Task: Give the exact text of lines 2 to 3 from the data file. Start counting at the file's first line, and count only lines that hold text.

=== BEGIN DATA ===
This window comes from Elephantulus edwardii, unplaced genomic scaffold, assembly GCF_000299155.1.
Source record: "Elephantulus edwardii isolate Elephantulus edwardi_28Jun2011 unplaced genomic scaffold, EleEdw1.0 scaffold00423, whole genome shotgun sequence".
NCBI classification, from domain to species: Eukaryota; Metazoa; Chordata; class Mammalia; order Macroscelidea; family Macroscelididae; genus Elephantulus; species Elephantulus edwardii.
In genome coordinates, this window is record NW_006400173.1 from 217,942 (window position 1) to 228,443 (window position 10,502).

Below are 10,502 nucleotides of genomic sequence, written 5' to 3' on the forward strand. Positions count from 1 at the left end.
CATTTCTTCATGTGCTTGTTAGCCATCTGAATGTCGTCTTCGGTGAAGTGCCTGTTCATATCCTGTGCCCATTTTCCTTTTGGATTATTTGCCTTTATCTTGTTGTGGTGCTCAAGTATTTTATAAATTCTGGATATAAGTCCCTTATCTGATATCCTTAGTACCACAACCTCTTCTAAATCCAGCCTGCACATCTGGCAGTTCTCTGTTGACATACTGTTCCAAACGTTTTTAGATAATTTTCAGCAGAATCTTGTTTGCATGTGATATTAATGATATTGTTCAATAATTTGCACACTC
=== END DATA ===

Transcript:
Source record: "Elephantulus edwardii isolate Elephantulus edwardi_28Jun2011 unplaced genomic scaffold, EleEdw1.0 scaffold00423, whole genome shotgun sequence".
NCBI classification, from domain to species: Eukaryota; Metazoa; Chordata; class Mammalia; order Macroscelidea; family Macroscelididae; genus Elephantulus; species Elephantulus edwardii.